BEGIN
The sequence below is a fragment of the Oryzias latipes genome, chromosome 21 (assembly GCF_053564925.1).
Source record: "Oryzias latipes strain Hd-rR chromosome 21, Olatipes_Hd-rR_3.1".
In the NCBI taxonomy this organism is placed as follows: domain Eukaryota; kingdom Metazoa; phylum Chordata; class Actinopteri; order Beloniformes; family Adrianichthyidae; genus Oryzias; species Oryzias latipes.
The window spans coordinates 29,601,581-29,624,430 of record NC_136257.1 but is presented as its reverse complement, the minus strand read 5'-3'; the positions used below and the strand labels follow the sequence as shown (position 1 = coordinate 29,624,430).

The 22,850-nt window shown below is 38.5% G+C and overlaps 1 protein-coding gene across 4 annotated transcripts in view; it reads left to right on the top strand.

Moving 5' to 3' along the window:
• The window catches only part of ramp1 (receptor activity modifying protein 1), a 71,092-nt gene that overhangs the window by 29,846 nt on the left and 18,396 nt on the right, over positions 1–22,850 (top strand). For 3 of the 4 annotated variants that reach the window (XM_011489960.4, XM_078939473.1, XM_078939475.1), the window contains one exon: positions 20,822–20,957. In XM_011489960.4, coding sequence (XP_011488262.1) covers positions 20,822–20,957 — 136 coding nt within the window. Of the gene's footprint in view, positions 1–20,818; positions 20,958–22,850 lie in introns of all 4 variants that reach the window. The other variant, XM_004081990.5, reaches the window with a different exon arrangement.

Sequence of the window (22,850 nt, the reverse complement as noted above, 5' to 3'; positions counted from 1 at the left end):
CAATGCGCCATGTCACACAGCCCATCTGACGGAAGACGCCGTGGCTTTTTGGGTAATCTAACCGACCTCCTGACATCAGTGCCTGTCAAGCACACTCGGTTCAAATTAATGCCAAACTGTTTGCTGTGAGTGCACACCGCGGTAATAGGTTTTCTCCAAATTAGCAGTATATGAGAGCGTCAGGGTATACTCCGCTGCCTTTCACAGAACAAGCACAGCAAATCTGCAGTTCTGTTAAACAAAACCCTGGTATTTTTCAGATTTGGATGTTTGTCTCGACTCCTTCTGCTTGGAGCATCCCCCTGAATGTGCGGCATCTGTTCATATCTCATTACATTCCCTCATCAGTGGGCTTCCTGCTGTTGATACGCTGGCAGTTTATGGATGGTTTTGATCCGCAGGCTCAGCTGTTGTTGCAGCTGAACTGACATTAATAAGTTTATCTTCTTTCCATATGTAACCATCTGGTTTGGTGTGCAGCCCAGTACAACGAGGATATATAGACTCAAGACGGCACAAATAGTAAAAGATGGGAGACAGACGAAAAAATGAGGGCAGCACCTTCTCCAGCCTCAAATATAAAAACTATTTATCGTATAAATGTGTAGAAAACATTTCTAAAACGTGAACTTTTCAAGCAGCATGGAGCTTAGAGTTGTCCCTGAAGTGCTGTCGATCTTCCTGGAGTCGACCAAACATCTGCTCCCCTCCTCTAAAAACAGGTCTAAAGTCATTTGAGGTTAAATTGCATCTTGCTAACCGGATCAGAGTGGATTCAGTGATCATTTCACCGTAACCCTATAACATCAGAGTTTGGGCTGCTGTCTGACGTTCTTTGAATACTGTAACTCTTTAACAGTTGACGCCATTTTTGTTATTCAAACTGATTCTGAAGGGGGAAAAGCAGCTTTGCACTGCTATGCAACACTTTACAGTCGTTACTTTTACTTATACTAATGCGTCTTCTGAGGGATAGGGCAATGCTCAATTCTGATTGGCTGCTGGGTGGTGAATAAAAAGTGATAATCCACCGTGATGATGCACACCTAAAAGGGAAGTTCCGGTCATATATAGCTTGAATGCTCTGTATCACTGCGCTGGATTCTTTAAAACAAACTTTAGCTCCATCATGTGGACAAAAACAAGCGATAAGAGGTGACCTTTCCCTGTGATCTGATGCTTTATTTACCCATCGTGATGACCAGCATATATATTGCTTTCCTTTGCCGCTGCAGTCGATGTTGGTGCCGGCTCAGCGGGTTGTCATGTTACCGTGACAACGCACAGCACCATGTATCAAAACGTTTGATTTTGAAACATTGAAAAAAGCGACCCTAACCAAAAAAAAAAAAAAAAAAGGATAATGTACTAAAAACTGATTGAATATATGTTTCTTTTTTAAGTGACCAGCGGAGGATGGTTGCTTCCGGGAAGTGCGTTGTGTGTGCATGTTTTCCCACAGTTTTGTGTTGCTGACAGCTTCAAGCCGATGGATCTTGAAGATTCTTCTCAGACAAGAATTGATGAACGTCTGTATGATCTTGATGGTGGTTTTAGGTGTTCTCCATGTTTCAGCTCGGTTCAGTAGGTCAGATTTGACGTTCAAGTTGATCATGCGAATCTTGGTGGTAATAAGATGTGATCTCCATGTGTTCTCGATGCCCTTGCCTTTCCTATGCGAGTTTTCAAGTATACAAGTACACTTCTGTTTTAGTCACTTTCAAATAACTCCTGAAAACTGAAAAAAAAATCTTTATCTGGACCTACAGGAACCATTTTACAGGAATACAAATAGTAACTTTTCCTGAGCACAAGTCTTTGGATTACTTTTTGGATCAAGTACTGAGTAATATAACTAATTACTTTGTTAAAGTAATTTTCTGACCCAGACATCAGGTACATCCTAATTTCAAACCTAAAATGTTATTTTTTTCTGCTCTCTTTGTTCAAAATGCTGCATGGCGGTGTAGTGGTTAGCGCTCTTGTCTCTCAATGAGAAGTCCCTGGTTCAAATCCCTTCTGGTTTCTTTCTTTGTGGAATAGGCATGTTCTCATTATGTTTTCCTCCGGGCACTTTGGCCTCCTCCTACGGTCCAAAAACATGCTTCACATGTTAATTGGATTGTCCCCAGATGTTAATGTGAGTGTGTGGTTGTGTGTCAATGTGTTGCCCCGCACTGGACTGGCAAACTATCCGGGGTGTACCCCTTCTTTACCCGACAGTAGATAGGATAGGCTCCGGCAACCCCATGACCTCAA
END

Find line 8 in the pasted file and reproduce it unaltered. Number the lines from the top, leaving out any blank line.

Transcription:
Sequence of the window (22,850 nt, the reverse complement as noted above, 5' to 3'; positions counted from 1 at the left end):